I’ve also had to remind myself that it’s okay to put down a book that you’re just not in the mood for, since it’s hard enough to make yourself in the mood for just about anything right now. Over the last few years, I’ve become a big fan of niche self-help books and encouraging essay collections about bettering yourself because hello, we all need a little bit of that in our lives. I did manage to get through a few books like that during quarantine but it just made me feel more depressed, since it’s a bit hard to apply an author’s advice on how to better yourself when 95% of outdoor activities are not allowed right now.
Then there are other books where I’ve just had to convince myself that it’s okay to put them down, because it’s just not happening right now. I tend to be incredibly self-disciplined when it comes to certain books, because I know that if I put it down now I won’t ever pick it back up again. So I rewrite that narrative in my head by replacing it with, “It’s fine if we can’t get through this one book at this time. Everything has been a bit difficult to get through right now, so if we put this book back on the pile and choose something else, it doesn’t mean we won’t ever go back to it. It’s fine.”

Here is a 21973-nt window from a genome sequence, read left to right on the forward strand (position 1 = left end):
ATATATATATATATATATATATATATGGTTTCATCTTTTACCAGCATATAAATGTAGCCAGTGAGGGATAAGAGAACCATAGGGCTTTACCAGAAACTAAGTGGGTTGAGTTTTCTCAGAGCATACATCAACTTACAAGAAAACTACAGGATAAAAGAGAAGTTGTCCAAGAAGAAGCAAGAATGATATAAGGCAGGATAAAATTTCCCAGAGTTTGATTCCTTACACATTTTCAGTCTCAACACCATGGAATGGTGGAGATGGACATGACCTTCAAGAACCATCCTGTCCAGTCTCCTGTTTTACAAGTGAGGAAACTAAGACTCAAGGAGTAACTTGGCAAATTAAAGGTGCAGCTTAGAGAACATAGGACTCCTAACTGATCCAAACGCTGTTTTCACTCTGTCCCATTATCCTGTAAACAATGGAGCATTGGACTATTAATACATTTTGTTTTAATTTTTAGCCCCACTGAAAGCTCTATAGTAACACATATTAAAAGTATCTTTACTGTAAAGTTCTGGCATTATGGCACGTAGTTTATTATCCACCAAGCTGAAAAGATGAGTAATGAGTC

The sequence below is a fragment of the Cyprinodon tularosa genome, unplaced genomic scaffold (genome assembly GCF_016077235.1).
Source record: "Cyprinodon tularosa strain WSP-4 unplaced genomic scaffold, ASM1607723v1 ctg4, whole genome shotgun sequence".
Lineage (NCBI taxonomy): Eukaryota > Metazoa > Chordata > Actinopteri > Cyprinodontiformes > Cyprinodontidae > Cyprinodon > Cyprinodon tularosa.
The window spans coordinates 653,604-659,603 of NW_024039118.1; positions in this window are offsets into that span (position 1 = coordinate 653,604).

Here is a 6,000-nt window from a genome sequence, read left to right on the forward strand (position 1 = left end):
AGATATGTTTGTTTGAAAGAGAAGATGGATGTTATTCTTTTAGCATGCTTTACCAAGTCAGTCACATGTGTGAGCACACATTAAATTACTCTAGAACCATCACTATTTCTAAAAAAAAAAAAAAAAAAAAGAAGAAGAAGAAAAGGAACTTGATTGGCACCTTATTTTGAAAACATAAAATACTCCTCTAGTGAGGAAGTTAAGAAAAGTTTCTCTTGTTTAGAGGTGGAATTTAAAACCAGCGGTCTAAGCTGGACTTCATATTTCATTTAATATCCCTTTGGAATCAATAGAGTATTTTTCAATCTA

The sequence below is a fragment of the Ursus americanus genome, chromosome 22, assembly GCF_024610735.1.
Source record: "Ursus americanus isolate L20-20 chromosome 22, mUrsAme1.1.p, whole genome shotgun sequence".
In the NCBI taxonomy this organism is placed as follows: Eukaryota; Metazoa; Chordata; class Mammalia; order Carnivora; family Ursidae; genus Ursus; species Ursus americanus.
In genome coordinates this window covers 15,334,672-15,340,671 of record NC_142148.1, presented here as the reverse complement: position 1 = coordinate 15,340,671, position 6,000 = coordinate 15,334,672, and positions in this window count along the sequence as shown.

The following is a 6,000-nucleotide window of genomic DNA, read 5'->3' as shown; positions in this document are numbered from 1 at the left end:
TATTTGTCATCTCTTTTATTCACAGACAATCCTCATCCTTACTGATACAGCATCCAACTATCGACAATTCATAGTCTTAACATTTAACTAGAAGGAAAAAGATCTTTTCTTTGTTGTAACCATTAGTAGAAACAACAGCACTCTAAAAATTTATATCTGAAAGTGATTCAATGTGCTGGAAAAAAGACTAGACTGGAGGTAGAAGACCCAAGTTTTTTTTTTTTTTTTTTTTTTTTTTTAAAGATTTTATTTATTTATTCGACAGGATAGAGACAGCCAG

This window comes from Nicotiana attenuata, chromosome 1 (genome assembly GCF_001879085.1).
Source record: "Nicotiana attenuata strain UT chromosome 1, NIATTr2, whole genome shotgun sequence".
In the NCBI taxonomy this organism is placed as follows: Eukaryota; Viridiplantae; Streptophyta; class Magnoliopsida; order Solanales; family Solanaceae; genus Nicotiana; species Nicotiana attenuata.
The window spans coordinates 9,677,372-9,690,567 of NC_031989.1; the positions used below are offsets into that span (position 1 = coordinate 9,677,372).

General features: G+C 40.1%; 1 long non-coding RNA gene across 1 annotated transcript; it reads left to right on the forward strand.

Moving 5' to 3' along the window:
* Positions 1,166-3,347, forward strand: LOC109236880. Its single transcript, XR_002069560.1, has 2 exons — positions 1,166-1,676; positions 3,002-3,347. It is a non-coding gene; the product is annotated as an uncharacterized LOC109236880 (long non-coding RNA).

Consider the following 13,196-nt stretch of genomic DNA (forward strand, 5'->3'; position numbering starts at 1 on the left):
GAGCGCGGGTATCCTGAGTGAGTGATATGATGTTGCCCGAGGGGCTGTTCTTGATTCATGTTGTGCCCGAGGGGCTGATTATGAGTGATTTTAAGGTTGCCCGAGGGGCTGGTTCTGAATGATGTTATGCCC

I’m still going to miss the library until the minute it reopens. (My bank account definitely misses it, too.) I’m still going to have trouble getting through certain books, because it’s been two months and I’ve already read everything on my TBR pile that was sparking immediate joy. It’s not going to stop being hard until there is some sort of sign that it will start getting easier. It’s fine if you don’t get through a single book from that pile of books you’ve been “meaning to get to.” If anything, it might help you weed out some books you were never going to read in the first place—because if you had really wanted to read them, believe me, you would have read them by now. Find something that satisfies your knowledge-craving, story-loving bookworm heart in that moment, and don’t worry too much about what you’ll read next. Uncertainty is hard, but try to remember that after the storm comes a rainbow.